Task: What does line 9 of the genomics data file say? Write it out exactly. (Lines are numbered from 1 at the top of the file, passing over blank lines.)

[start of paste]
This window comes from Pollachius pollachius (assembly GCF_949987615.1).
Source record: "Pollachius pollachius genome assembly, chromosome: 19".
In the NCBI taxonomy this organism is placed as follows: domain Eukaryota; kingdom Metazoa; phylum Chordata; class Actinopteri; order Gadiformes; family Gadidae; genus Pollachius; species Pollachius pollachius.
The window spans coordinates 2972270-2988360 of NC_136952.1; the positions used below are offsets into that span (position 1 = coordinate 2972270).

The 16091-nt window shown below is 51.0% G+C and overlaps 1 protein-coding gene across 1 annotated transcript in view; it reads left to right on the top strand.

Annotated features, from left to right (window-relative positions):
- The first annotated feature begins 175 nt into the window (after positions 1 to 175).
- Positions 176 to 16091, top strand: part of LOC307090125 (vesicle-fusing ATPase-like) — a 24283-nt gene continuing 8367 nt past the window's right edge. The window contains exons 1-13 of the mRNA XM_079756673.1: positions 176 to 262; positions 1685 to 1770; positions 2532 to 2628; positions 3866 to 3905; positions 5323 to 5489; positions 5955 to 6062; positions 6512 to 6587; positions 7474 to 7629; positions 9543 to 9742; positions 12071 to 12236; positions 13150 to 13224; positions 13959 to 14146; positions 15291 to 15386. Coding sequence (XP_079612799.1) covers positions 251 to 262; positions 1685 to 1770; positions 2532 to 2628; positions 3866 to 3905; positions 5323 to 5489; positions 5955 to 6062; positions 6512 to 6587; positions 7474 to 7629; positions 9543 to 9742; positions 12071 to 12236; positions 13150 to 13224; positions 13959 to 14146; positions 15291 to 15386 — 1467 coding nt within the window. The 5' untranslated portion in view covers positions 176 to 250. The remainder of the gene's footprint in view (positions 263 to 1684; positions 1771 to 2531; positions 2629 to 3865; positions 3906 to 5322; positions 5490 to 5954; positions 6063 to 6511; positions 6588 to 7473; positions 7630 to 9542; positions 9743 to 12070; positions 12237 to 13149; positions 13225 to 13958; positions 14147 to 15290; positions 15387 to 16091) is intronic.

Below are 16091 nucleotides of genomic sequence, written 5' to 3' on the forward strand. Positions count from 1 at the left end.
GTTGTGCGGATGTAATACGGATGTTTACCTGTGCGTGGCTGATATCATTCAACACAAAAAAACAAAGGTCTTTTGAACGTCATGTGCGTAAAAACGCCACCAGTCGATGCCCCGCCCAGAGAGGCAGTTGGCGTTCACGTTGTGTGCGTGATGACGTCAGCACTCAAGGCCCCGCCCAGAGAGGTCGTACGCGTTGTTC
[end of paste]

Below are 16091 nucleotides of genomic sequence, written 5' to 3' on the forward strand. Positions count from 1 at the left end.